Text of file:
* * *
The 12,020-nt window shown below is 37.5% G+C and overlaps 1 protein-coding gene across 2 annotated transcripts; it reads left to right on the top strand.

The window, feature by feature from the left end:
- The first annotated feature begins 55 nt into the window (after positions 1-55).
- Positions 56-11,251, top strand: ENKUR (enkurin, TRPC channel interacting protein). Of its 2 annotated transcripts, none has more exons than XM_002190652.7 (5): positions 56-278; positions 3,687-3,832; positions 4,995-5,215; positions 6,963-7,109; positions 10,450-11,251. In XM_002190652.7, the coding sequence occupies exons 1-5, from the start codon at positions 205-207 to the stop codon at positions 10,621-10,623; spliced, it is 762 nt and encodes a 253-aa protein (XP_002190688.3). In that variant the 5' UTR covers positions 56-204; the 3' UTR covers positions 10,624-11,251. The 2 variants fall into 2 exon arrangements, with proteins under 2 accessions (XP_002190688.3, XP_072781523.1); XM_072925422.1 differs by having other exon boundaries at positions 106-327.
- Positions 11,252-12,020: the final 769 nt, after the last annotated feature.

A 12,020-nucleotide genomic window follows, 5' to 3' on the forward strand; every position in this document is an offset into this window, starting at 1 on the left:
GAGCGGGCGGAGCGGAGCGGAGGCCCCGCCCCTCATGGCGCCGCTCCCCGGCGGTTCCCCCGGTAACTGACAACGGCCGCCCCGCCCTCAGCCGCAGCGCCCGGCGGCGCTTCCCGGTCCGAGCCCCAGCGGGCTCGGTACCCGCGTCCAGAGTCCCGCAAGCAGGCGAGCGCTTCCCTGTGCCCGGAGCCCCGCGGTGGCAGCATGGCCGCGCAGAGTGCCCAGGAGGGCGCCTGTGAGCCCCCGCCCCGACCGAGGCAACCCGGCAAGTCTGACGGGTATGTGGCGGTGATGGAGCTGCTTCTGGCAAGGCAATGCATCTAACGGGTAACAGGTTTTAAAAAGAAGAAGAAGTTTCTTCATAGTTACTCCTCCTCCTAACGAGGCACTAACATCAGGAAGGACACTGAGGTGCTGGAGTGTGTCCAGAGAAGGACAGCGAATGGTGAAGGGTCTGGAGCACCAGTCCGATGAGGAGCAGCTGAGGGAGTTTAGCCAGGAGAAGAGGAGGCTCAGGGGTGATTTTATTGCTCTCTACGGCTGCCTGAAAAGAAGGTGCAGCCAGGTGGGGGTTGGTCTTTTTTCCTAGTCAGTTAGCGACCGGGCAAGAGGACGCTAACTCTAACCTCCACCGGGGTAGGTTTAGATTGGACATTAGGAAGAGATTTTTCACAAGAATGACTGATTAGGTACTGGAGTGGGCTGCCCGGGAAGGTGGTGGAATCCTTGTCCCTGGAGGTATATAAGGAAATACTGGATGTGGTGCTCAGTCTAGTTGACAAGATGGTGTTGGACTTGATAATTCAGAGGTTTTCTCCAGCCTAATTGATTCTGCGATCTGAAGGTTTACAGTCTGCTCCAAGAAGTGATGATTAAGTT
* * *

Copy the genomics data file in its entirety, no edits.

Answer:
The 12,020-nt window shown below is 37.5% G+C and overlaps 1 protein-coding gene across 2 annotated transcripts; it reads left to right on the top strand.

The window, feature by feature from the left end:
- The first annotated feature begins 55 nt into the window (after positions 1-55).
- Positions 56-11,251, top strand: ENKUR (enkurin, TRPC channel interacting protein). Of its 2 annotated transcripts, none has more exons than XM_002190652.7 (5): positions 56-278; positions 3,687-3,832; positions 4,995-5,215; positions 6,963-7,109; positions 10,450-11,251. In XM_002190652.7, the coding sequence occupies exons 1-5, from the start codon at positions 205-207 to the stop codon at positions 10,621-10,623; spliced, it is 762 nt and encodes a 253-aa protein (XP_002190688.3). In that variant the 5' UTR covers positions 56-204; the 3' UTR covers positions 10,624-11,251. The 2 variants fall into 2 exon arrangements, with proteins under 2 accessions (XP_002190688.3, XP_072781523.1); XM_072925422.1 differs by having other exon boundaries at positions 106-327.
- Positions 11,252-12,020: the final 769 nt, after the last annotated feature.

A 12,020-nucleotide genomic window follows, 5' to 3' on the forward strand; every position in this document is an offset into this window, starting at 1 on the left:
GAGCGGGCGGAGCGGAGCGGAGGCCCCGCCCCTCATGGCGCCGCTCCCCGGCGGTTCCCCCGGTAACTGACAACGGCCGCCCCGCCCTCAGCCGCAGCGCCCGGCGGCGCTTCCCGGTCCGAGCCCCAGCGGGCTCGGTACCCGCGTCCAGAGTCCCGCAAGCAGGCGAGCGCTTCCCTGTGCCCGGAGCCCCGCGGTGGCAGCATGGCCGCGCAGAGTGCCCAGGAGGGCGCCTGTGAGCCCCCGCCCCGACCGAGGCAACCCGGCAAGTCTGACGGGTATGTGGCGGTGATGGAGCTGCTTCTGGCAAGGCAATGCATCTAACGGGTAACAGGTTTTAAAAAGAAGAAGAAGTTTCTTCATAGTTACTCCTCCTCCTAACGAGGCACTAACATCAGGAAGGACACTGAGGTGCTGGAGTGTGTCCAGAGAAGGACAGCGAATGGTGAAGGGTCTGGAGCACCAGTCCGATGAGGAGCAGCTGAGGGAGTTTAGCCAGGAGAAGAGGAGGCTCAGGGGTGATTTTATTGCTCTCTACGGCTGCCTGAAAAGAAGGTGCAGCCAGGTGGGGGTTGGTCTTTTTTCCTAGTCAGTTAGCGACCGGGCAAGAGGACGCTAACTCTAACCTCCACCGGGGTAGGTTTAGATTGGACATTAGGAAGAGATTTTTCACAAGAATGACTGATTAGGTACTGGAGTGGGCTGCCCGGGAAGGTGGTGGAATCCTTGTCCCTGGAGGTATATAAGGAAATACTGGATGTGGTGCTCAGTCTAGTTGACAAGATGGTGTTGGACTTGATAATTCAGAGGTTTTCTCCAGCCTAATTGATTCTGCGATCTGAAGGTTTACAGTCTGCTCCAAGAAGTGATGATTAAGTT